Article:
Late September, native grasses deep yellow and reddish-orange, grey and cream limestone cliffs, tall ponderosa pines with their reddish bark and stands of tiny little pines bunched together like Christmas trees. Clouds came in a few hours before sunset and took away the chance of golden hour* images, but at least cloud cover still makes for nice light.
We spent an hour in the grassy space with the trees and the nice woman with the huge camera. I’d bribed my son and his cousins with cold hard cash to smile pretty, listen, and stay away from the cliff edges. (The cousins came so I could surprise my sister and the grandparents at Christmas with updated photos of them.) By the end I was offering candy bars if my son would endure just.one.more.shot.
Blue was an easy choice for him, to bring out his eyes, but I couldn’t decide on my own outfit and ended up quickly changing clothes behind a juniper bush. I tried to stay out of sight of two outdoorsy young men as they dashed up and down the trail.
Search and rescue operations are common at these cliffs close to town. The photographer said the men were already there seven hours earlier when she shot a wedding, a few beers in hand, their two shaggy dogs free to roam. They secured a new zip line from one cliff to another, flying drones to help place anchors. I hoped their new zip line wouldn’t lead to more young lives broken open by the boulders below.
I can take pretty decent photos on my own. I’ve captured wonderful images of him and his cousins. But this time I needed to be in some as well. I wanted to mark our first one-and-a-half years on our own with a photo shoot. I wanted to document our combined strength as a mother and her only child, document our relationship while he is still sweet and affectionate and not yet pulling away from me as children slowly do with time.
I wanted to document the closeness of our bond, of the fact that I have raised him, almost single-handedly, to be a wonderful kiddo of almost seven years of age. While his cheeks are still round and soft and he still has the look of a young child. While there is still a tint of red in his hair, which has already faded from the bright carrot top he was born with. I avoid being in front of the camera. But making it this far on our own deserved to be captured. The photographer’s portfolio of work pulled me in and I thought I could endure some closeups of my face pressed next to his.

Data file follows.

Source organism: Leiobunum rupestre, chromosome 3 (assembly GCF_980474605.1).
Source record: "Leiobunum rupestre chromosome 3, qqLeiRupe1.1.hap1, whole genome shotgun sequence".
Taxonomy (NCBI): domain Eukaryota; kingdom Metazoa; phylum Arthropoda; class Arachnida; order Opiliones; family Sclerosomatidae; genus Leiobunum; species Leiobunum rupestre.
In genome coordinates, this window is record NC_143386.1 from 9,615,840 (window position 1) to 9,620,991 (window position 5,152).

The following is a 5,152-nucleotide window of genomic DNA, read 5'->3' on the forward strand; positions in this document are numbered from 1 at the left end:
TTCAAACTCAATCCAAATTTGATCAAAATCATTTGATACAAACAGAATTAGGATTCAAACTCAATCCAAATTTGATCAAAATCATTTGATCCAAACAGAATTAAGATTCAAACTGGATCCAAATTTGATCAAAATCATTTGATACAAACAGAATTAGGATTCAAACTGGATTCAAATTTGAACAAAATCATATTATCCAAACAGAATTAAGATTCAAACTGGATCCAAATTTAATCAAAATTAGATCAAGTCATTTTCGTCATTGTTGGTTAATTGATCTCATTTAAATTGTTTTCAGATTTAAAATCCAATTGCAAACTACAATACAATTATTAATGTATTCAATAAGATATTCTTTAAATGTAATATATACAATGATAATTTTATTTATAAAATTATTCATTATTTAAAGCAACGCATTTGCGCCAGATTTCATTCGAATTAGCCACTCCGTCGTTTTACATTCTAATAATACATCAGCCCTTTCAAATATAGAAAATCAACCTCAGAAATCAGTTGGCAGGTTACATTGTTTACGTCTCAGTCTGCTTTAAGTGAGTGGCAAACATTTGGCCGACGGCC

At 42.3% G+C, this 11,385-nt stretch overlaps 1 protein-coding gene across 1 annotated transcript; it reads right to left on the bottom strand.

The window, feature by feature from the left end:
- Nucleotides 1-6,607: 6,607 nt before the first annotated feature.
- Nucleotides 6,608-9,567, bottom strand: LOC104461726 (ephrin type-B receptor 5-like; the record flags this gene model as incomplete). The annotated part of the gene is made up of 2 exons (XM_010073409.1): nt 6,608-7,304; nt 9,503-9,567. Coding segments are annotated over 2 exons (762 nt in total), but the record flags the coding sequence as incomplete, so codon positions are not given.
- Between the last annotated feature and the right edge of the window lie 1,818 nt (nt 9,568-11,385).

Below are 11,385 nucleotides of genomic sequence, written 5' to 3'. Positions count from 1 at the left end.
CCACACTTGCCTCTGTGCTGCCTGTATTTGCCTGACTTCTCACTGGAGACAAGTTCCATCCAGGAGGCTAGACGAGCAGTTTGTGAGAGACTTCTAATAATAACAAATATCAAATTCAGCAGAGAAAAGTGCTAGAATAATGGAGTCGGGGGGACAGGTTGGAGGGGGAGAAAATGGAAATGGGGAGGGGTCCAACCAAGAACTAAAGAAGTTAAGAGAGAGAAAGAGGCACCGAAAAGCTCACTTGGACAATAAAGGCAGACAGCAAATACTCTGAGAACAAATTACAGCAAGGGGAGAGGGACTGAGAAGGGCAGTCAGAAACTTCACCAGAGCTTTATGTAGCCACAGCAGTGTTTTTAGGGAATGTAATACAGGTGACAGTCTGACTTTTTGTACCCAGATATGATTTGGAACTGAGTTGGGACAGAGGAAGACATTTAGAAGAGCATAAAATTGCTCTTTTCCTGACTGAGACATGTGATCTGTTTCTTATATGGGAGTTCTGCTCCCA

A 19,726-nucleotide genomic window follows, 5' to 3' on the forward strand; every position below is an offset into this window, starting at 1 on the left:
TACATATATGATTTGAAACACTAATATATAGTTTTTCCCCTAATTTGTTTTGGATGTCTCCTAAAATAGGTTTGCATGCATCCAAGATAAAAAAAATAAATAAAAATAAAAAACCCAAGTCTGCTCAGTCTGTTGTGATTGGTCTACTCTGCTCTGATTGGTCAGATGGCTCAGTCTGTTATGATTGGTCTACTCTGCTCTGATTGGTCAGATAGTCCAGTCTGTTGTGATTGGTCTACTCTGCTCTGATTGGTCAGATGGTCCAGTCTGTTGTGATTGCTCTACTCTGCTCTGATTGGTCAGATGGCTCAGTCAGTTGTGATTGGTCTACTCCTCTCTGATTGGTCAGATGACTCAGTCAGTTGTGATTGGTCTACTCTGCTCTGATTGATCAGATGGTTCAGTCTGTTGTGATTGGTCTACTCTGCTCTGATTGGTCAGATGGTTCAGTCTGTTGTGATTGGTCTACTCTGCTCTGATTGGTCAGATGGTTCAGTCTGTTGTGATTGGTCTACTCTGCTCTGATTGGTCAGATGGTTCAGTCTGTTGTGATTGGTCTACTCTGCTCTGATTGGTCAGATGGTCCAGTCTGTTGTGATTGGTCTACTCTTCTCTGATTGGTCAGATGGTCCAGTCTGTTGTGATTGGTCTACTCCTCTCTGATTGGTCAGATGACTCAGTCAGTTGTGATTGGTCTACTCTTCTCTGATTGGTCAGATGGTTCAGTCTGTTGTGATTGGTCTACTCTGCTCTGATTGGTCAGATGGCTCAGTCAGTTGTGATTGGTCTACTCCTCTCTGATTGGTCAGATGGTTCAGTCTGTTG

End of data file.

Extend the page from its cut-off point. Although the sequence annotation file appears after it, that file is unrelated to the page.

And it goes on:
By the time we were done, sunset was over and the temperatures were dipping into the 40s. The kids were cold and ready to stop hiding in the trees and grasses for the comfort of the car. I praised the kids for their relatively good behavior, thanking God that they’d listened and stayed away from the cliffs, especially since the babysitter I’d hired to come with us to keep an eye on them had stood idly by, playing with her own camera. I gave the kids their cash back in town.
We came close to the edges of the cliffs in our lives the last few years, or at least I have. While I pray he will never be as bodily foolhardy as the young men tying zip lines from one limestone edge to the next, I do hope he will find and grow the same sort of confidence in spirit. I hope he will be nice even when he isn’t being paid to behave. I hope he will have the vulnerability to change when needed, just like I did with my quick wiggle into new clothes under the open sky. I hope he will find the spiritual zip lines he needs to move from one challenge to another.
There isn’t always golden hour. But the clouds can make for nice light.
What emotional or personal ‘cliffs’ have you successfully navigated in your own life? How do you mark those successes? Please share!
*golden hour – approximately one hour before and one hour after sunset, a favorite time for photographers because of the special, warm quality of the light
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